Until… well, let me set this up properly. When Raphi was prepubescent, he was a sweet, cheery, smiley little boy whom everybody loved. But with puberty, and increasingly as he’s matured physically, he began making spasmodic movements and random vocalizations, which became increasingly angry, to the point where they are deafening and quite alarming to people who aren’t used to them. He even started hitting himself and things such as walls and tables. As well, he became more defiant and better at utterly ignoring whatever was said to him… kind of the ultimate surly teenager. Anger became his permanent emotional state. He described it as being caused by “the monsters in my head.”
These behaviours got particularly bad in December and now into January, until I started to feel I was getting to the end of my rope. I hit a point where I had to do something… and Raphi’s homeopath didn’t get back to me right away. So, going on the double indication of anger and a possible trauma of a particular type when he was much younger, I chose a medicine that I’ve had very good—life-changing—results with myself (tendency to respond to a medicine can be hereditary), and gave it to him. This was last Thursday night, Jan. 16, around 7 or 8 p.m.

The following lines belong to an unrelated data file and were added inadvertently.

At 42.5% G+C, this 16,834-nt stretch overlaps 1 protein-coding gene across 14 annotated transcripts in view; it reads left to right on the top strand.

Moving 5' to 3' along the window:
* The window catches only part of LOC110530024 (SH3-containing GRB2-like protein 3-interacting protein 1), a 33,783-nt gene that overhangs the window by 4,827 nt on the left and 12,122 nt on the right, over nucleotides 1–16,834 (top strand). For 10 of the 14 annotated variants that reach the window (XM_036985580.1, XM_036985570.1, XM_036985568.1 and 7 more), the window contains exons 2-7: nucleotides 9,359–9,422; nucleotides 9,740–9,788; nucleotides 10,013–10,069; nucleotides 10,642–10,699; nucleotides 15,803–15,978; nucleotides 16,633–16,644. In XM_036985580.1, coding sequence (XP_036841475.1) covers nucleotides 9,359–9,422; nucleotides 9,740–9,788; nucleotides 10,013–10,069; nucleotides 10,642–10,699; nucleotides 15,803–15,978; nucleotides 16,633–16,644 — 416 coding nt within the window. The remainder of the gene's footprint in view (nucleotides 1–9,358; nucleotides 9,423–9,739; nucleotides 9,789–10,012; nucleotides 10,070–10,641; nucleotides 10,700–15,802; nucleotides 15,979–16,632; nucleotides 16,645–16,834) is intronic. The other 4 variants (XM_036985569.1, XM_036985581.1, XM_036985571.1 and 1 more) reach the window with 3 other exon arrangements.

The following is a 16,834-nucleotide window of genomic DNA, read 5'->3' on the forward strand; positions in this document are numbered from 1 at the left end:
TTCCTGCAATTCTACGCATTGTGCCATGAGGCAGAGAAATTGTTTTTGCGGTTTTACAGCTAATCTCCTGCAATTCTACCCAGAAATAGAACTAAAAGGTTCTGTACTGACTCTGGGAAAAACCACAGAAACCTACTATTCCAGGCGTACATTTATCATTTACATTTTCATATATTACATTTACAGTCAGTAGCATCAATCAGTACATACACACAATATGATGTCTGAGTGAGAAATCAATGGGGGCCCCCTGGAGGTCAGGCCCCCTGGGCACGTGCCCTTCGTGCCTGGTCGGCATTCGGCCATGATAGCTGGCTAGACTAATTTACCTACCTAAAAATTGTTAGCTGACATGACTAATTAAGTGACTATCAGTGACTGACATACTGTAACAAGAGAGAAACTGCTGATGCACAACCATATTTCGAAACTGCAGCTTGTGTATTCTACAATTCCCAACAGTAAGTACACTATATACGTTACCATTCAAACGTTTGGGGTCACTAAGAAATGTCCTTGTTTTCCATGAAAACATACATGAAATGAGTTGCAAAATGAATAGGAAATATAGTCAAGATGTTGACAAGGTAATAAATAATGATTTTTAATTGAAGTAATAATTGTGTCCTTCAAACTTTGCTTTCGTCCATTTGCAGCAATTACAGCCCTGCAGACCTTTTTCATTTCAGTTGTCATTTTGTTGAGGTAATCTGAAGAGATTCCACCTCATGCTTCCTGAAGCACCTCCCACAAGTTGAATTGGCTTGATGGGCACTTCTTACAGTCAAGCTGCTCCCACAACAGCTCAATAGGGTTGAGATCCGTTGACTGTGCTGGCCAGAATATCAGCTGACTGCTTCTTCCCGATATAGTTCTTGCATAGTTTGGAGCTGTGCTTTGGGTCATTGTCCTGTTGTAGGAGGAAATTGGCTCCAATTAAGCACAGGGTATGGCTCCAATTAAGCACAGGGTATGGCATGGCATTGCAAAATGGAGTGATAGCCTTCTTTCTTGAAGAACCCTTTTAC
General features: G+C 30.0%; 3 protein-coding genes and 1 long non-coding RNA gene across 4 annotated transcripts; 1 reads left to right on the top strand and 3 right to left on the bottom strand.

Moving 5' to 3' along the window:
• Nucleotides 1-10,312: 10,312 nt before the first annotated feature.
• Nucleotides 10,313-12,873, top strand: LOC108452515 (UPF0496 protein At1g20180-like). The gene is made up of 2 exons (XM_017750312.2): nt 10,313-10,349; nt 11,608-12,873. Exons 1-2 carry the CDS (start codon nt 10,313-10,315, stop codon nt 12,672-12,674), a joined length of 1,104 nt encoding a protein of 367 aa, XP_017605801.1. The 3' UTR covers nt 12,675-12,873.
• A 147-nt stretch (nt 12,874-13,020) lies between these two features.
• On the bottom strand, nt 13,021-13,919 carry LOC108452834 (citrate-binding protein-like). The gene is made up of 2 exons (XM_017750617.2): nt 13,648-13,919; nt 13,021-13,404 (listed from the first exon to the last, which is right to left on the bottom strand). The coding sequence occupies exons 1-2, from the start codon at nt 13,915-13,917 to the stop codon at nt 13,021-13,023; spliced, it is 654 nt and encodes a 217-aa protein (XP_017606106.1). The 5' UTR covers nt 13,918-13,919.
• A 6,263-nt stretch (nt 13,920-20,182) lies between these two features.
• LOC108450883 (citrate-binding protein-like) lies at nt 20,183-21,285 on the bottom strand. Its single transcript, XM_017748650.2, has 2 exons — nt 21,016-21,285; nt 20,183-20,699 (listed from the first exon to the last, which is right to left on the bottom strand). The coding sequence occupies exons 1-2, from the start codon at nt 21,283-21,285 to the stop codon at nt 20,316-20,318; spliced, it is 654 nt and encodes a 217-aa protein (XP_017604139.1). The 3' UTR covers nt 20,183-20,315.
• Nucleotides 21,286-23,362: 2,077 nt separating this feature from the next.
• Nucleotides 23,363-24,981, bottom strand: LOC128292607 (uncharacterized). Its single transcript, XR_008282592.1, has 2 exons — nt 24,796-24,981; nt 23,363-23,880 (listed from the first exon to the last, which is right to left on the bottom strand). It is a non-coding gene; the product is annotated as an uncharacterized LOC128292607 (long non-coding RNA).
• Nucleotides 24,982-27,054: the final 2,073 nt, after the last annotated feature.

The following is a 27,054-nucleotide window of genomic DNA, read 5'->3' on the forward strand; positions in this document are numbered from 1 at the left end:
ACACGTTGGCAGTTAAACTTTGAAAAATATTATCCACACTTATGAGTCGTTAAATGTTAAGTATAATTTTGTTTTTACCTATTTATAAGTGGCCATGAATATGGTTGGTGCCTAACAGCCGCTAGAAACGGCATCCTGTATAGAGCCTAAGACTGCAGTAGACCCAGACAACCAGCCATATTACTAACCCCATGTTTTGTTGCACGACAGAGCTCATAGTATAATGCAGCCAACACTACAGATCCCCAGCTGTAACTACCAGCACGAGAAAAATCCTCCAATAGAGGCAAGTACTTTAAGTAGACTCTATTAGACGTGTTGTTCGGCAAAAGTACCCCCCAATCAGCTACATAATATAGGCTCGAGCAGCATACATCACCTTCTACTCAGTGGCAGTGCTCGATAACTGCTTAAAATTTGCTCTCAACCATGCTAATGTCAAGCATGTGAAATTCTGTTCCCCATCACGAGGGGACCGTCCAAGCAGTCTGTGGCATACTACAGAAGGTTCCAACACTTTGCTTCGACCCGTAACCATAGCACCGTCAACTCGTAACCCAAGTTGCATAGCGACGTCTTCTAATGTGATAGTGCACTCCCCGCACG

First he got an aggravation that was almost instant, as he told me himself: “My mind is bugging me again!” Then, in about ten or fifteen minutes, he underwent the most astonishing transformation.